Blog | SYNERGY HomeCare

Exercise

After a lifetime of working for someone else, retiring seniors have the opportunity to pursue their passions, instead of a paycheck, by volunteering. And, all that good will may be good for the body, too.

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You’ve heard the saying, if you don’t use it, you’ll lose it. The same applies to our bodies as we age. Weakness and mobility issues can be linked to a person’s lack of moving in the first place. Exercise is important, no matter what your age. Start moving again with these six workouts for seniors.

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The good news is we’re living longer. Medical advances have improved the odds of surviving conditions like heart disease and cancer. But as the population ages, a lot of us will develop Alzheimer’s. By 2025, more than 7 million Americans are expected to have the disease. Despite all the research, there is no cure.

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If you're an at-home senior care provider, and you think your client is at risk for developing Type-2 diabetes, here's how you can help them avoid it.

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As the weather cools down, it's easy to be tempted by the indoors and laziness, but seniors should make sure to stay active.

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As a provider of elderly home care services, you may find that your clients are becoming unstable and lose their balance easier.

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Clients receiving senior care services who are suffering from arthritis may not be as open to engaging in physical activity and exercise, even after you explain the importance of it.

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When children grow up and move out of the house, it can be quite the adjustment for parents

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Water exercise is an excellent option for seniors because it removes any risk of falling and getting hurt.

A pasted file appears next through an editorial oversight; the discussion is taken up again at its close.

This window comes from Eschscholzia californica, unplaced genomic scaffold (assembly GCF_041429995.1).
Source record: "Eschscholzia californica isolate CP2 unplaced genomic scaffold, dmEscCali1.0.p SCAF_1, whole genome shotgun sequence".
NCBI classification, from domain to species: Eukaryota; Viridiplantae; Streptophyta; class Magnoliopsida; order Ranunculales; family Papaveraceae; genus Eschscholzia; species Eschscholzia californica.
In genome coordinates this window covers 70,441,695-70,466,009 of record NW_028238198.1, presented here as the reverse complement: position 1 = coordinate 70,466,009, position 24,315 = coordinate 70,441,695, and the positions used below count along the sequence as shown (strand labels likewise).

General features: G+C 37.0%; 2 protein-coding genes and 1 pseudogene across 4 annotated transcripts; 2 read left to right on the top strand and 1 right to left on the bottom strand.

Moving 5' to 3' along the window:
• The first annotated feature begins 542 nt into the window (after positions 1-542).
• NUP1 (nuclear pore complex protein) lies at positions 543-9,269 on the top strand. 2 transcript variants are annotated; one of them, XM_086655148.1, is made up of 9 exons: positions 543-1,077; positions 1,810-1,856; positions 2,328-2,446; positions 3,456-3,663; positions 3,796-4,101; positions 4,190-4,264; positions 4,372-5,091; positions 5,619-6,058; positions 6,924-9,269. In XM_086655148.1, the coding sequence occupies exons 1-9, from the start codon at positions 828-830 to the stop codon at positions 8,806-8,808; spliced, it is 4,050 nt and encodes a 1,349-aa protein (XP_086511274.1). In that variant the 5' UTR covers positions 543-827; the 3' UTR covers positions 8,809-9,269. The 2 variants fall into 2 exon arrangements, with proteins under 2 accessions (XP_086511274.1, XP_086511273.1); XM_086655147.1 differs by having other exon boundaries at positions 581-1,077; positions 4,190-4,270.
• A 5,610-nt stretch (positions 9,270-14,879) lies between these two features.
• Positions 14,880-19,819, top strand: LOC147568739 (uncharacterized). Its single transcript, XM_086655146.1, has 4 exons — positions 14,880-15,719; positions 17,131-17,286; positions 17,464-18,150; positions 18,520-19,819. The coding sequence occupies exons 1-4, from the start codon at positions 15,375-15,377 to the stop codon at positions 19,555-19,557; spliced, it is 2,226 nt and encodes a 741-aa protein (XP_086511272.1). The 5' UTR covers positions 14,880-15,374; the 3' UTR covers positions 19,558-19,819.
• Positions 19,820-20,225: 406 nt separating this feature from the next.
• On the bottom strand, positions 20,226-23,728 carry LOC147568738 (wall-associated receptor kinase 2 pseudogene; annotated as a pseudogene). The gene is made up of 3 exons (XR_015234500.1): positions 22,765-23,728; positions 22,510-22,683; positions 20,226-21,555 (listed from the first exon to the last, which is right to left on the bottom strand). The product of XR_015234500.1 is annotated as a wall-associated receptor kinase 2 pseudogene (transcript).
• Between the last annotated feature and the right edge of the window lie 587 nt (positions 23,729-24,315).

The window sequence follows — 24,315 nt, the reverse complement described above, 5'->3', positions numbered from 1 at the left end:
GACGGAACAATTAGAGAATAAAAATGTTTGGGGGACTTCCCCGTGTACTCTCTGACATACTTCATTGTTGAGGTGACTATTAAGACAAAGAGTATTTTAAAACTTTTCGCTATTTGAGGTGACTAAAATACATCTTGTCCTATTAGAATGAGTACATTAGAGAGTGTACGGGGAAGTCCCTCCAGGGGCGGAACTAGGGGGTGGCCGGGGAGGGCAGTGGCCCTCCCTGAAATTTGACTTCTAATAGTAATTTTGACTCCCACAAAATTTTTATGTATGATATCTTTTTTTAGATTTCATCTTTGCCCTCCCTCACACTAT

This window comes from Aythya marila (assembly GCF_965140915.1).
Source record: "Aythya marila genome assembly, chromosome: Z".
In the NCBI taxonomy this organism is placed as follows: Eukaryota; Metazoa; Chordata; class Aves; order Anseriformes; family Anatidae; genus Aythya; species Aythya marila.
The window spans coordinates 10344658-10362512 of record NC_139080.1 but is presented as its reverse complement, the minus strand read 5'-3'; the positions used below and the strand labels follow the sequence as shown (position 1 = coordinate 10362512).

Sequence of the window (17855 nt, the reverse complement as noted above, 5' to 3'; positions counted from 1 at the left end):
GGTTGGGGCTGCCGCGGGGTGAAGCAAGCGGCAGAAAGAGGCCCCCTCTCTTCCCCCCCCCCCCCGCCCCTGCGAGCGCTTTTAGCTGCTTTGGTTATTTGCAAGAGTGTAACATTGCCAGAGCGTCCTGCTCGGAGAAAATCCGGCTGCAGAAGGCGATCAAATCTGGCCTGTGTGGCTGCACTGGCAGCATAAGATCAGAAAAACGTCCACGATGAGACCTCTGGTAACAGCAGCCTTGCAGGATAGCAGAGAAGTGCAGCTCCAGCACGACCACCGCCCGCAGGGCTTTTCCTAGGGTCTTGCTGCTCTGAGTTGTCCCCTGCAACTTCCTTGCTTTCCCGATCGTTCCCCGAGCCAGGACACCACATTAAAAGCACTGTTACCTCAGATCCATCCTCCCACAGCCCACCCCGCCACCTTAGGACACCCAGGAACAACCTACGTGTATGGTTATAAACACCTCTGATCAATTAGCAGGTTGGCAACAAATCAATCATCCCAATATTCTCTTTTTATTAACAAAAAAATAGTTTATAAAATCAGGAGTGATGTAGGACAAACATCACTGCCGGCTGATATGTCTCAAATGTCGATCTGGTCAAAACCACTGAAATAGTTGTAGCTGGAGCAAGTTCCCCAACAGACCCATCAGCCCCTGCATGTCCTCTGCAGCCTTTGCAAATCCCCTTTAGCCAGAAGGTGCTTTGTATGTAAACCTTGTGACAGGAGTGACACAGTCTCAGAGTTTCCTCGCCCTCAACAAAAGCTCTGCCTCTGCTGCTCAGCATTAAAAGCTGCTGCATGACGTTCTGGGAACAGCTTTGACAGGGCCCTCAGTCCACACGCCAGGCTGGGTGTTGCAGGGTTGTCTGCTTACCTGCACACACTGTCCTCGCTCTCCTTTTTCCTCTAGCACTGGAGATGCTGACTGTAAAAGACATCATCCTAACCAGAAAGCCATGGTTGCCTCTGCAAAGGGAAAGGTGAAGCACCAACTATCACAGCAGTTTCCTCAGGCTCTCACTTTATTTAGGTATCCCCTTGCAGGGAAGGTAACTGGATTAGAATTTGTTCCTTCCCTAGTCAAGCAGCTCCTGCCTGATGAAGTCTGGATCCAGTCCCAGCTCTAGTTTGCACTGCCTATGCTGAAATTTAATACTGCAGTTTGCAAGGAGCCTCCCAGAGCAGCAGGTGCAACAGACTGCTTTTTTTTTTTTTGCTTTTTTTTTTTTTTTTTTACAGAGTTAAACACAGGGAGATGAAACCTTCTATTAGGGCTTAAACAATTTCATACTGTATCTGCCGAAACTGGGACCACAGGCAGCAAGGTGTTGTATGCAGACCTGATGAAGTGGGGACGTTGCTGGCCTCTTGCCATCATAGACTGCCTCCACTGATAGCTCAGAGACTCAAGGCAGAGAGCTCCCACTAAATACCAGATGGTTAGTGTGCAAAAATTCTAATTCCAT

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Low-impact workouts are great for seniors to stay in shape. When people get older and it becomes more challenging to move around, exercise may fall by the wayside.

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Keeping fit as you age can improve your health and quality of life. However, balance and coordination can be affected by aging, and changing your fitness routine to reflect your needs is important...

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A new study showed that getting fit in middle age could prevent heart disease. Researchers at the University of Texas Southwestern Medical Center studied 9,050 men and women with an average age of 48 who were given two fitness tests eight years apart. Results showed that those who improved their fitness routine were at lower risk for heart failure later in life. 

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Tags: Exercise

Staying physically active later in life is a cornerstone of healthy aging, and a new study suggests that older adults can reap considerable cognitive benefits. Researchers from the University of Otago in New Zealand found a distinct correlation between aerobic activity and an improvement in certain areas of brain function.

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Our guest blog comes from David Haas, who has written several features on the Mesothelioma Cancer Alliance Blog. David is an advocate of mesothelioma awareness, treatment and prevention. 

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